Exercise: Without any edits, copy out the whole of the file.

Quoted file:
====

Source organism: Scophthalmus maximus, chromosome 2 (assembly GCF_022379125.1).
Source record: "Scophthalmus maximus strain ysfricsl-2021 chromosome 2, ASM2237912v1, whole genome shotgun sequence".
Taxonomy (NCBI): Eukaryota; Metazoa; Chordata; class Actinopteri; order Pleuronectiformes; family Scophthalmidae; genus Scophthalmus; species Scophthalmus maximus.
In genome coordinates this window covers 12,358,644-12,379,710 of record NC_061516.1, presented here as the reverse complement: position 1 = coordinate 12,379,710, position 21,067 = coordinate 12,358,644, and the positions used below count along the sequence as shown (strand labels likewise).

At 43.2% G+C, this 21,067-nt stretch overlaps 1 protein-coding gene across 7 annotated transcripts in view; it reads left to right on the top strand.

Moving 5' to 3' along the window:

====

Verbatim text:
Source organism: Scophthalmus maximus, chromosome 2 (assembly GCF_022379125.1).
Source record: "Scophthalmus maximus strain ysfricsl-2021 chromosome 2, ASM2237912v1, whole genome shotgun sequence".
Taxonomy (NCBI): Eukaryota; Metazoa; Chordata; class Actinopteri; order Pleuronectiformes; family Scophthalmidae; genus Scophthalmus; species Scophthalmus maximus.
In genome coordinates this window covers 12,358,644-12,379,710 of record NC_061516.1, presented here as the reverse complement: position 1 = coordinate 12,379,710, position 21,067 = coordinate 12,358,644, and the positions used below count along the sequence as shown (strand labels likewise).

At 43.2% G+C, this 21,067-nt stretch overlaps 1 protein-coding gene across 7 annotated transcripts in view; it reads left to right on the top strand.

Moving 5' to 3' along the window: